The Wise Novelist

Love Long Weekends – Memorial Day

This Memorial Day weekend is the unofficial start of summer (actual start date, June 21st –

Back in the Bronx, this is the weekend when the RNH Pool opens, and everyone who didn’t have a summer house in LI or NJ, would stake out their tables with their coolers and towels and toys, and kick off the summer splashing in the icy and highly chlorinated water of the RNH Pool. On the adjacent baseball field, there would usually be kids baseball games in the morning and adult softball games – with a mandatory keg – throughout the rest of the afternoons. Many of the members would barbeque in the designated areas so there was always the smell of roasting meats interspersed with the ubiquitous sweet scent of sun block spray and lotion.

For a stretch in the 90s the younger adult parents of my generation had afternoon volleyball games, which led to lots of funny stories, shit-talk and unsupportable bragging.

There would usually be a small concert or party at night held on the RNH premises. The adults discretely drank their alcohol from thinly disguised bottles or cups, while their teenage children did all their drinking less discretely in the PS 81 woods or Mush Park. The more daring older teens drank openly in the adjoining Courts after sundown.

Beginning when I was a child, and right up until I moved out to Colorado, each evening of this weekend, my family would usually stage their own bbq at the McCaffrey compound just down the block from RNH. Blood and adopted Clan members would arrive at some point during the three day cycle to sit around dispersed among the back yard tables, benches or porches situated between the adjoining houses, eating, drinking, ball breaking, bullshitting, laughing and gossiping till they got too tired and called it a night. The real Clan members appeared all three nights. Most still smelled of Chlorine from their day at the pool.

We would take the time to catch up with each other’s lives. Celebrate the wins and console the losses. Toast the living and the dead. Seek guidance from the communal brain trust. Ask for or offer help when and where needed.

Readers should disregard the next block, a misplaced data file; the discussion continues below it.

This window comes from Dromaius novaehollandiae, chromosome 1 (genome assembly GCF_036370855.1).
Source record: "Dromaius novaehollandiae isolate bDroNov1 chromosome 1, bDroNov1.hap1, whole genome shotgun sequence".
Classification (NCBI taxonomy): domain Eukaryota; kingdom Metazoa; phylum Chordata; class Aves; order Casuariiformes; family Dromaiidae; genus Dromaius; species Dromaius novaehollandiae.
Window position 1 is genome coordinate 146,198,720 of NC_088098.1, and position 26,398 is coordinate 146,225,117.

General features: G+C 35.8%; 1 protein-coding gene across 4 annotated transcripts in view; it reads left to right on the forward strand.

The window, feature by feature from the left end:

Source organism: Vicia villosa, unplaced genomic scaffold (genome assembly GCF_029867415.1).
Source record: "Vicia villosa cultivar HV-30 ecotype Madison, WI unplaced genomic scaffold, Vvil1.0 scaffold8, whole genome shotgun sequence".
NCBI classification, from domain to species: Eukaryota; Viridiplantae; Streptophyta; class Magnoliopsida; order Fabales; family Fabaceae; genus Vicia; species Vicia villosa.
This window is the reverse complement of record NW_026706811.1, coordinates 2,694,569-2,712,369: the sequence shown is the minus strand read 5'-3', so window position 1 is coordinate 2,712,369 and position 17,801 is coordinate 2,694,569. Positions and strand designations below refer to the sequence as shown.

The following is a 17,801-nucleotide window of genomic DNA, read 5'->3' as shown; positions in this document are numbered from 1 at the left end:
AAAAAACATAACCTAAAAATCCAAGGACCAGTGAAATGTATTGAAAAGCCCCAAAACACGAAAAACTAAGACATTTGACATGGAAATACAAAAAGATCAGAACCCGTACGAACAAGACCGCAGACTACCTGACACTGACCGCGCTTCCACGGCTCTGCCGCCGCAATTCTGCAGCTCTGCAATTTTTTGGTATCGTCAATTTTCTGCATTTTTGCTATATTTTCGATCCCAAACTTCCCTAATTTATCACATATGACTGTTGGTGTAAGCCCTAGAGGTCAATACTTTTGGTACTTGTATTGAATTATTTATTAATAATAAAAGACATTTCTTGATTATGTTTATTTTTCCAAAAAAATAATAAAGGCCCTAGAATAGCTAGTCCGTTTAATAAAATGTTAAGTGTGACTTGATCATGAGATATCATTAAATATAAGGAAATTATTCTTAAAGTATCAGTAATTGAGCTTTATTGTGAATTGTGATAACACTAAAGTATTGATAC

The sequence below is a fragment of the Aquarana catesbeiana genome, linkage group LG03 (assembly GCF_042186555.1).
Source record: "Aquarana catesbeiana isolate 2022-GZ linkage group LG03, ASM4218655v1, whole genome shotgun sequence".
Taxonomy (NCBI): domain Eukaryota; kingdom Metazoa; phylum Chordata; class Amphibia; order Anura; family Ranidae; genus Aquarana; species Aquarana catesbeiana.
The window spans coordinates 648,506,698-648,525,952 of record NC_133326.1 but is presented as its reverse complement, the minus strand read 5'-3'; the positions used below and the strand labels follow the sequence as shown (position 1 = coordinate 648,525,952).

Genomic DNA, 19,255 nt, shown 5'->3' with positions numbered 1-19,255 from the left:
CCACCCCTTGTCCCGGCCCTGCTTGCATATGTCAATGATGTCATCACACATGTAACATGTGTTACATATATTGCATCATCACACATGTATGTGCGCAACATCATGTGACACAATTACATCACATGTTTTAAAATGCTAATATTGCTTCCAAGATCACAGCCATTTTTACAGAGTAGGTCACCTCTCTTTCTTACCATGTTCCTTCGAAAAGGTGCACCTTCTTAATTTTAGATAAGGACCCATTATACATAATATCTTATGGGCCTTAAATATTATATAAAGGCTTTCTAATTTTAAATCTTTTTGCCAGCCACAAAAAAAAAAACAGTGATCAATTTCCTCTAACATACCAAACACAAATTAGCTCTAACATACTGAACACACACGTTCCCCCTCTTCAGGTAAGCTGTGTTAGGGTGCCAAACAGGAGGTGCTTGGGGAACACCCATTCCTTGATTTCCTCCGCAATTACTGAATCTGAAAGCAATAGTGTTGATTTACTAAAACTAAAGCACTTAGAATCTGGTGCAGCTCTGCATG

We made the time for each other.

Everyone who made it to those bbq’s would kill for each other.

Mike Moulton always sat like a Sultan on Spaghetti’s bench right in front of Spaghetti’s Tulip Tree.

The family Merlin, Ferd Beck, who bore a striking resemblance to Charles Montgomery Burns from the Simpsons, would regale the crowd with stories that rivaled James Joyce’s Ulysses in tangents and complexity.

My mother always ended up unintentionally doing something that would get the crowd roaring.

If we were lucky, there were no emergency phone calls that required trips to the ER or the 50th Pct. We were rarely lucky.

I miss that. The feel of the Clan around you. The stories. The laughter. The neighborhood. The Family.

This weekend will be quiet. Lisa and I will split our time taking care of chores and projects. I’ll spend a lot of time around Claire, Honey, Blue and Jeter. We’ll probably interact with our dispersed human family and Clan on Facetime. Talk a little shit, just for old times sake. Maybe go out to eat, or order in. Binge watch some TV series. Maybe sit outside on the back deck and watch the night sky – assuming we are still awake when darkness falls.

And given that it is Memorial Day weekend, we will remember the fallen, those that serve in our military and as first responders. And thank them for allowing us the luxury of a lifetime of fine memories.

But now I have to start my day.

A kitty to cuddle, rounds to make and a dreadmill that won’t take no for an answer.

Then chores.

You fine, five readers go out and enjoy the weekend.

Have your bbqs, go swimming, play ball, engage with family and friends. Live.

And take that moment to remember why we call Monday Memorial Day.

But most of all, make today a great one.

3 Responses

  1. Very nice Mem Day piece, Tom. Thx for putting some perspective on the “holiday happiness.”

  2. Petey: I’ll always remember the stories you told about your Dad’s holiday escapades with John Philip Sousa and the flags waving. It’s those little moments you remember.

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